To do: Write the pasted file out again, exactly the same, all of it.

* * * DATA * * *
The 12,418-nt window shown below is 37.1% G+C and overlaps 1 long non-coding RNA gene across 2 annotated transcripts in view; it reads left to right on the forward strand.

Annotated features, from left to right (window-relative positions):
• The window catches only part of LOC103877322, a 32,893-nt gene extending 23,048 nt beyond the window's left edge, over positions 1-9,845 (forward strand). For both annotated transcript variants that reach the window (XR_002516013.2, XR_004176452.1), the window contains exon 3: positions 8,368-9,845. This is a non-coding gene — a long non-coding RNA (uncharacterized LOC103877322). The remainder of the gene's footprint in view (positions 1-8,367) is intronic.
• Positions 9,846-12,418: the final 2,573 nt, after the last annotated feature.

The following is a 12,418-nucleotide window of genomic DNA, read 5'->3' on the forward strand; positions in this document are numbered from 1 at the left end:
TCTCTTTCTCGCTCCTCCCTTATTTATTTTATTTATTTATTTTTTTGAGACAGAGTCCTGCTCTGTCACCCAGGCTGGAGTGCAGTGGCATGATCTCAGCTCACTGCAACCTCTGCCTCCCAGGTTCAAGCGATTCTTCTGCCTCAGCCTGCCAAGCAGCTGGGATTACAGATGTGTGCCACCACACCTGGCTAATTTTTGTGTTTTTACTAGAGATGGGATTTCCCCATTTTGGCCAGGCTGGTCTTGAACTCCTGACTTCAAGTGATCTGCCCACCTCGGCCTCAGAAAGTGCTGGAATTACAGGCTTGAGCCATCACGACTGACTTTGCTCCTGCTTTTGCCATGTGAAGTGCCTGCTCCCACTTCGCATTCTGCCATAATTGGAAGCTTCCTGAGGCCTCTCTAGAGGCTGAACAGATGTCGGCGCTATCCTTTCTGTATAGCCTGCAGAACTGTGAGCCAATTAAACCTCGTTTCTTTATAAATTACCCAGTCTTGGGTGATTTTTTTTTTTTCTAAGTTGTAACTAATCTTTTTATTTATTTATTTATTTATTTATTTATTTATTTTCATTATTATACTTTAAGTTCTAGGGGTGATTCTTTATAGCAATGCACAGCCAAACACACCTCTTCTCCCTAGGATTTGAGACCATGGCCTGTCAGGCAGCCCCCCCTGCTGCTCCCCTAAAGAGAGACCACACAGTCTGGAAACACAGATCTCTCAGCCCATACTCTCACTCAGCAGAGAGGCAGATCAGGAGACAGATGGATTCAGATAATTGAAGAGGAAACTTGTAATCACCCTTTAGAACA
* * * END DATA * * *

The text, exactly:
The 12,418-nt window shown below is 37.1% G+C and overlaps 1 long non-coding RNA gene across 2 annotated transcripts in view; it reads left to right on the forward strand.

Annotated features, from left to right (window-relative positions):
• The window catches only part of LOC103877322, a 32,893-nt gene extending 23,048 nt beyond the window's left edge, over positions 1-9,845 (forward strand). For both annotated transcript variants that reach the window (XR_002516013.2, XR_004176452.1), the window contains exon 3: positions 8,368-9,845. This is a non-coding gene — a long non-coding RNA (uncharacterized LOC103877322). The remainder of the gene's footprint in view (positions 1-8,367) is intronic.
• Positions 9,846-12,418: the final 2,573 nt, after the last annotated feature.

The following is a 12,418-nucleotide window of genomic DNA, read 5'->3' on the forward strand; positions in this document are numbered from 1 at the left end:
TCTCTTTCTCGCTCCTCCCTTATTTATTTTATTTATTTATTTTTTTGAGACAGAGTCCTGCTCTGTCACCCAGGCTGGAGTGCAGTGGCATGATCTCAGCTCACTGCAACCTCTGCCTCCCAGGTTCAAGCGATTCTTCTGCCTCAGCCTGCCAAGCAGCTGGGATTACAGATGTGTGCCACCACACCTGGCTAATTTTTGTGTTTTTACTAGAGATGGGATTTCCCCATTTTGGCCAGGCTGGTCTTGAACTCCTGACTTCAAGTGATCTGCCCACCTCGGCCTCAGAAAGTGCTGGAATTACAGGCTTGAGCCATCACGACTGACTTTGCTCCTGCTTTTGCCATGTGAAGTGCCTGCTCCCACTTCGCATTCTGCCATAATTGGAAGCTTCCTGAGGCCTCTCTAGAGGCTGAACAGATGTCGGCGCTATCCTTTCTGTATAGCCTGCAGAACTGTGAGCCAATTAAACCTCGTTTCTTTATAAATTACCCAGTCTTGGGTGATTTTTTTTTTTTCTAAGTTGTAACTAATCTTTTTATTTATTTATTTATTTATTTATTTATTTATTTTCATTATTATACTTTAAGTTCTAGGGGTGATTCTTTATAGCAATGCACAGCCAAACACACCTCTTCTCCCTAGGATTTGAGACCATGGCCTGTCAGGCAGCCCCCCCTGCTGCTCCCCTAAAGAGAGACCACACAGTCTGGAAACACAGATCTCTCAGCCCATACTCTCACTCAGCAGAGAGGCAGATCAGGAGACAGATGGATTCAGATAATTGAAGAGGAAACTTGTAATCACCCTTTAGAACA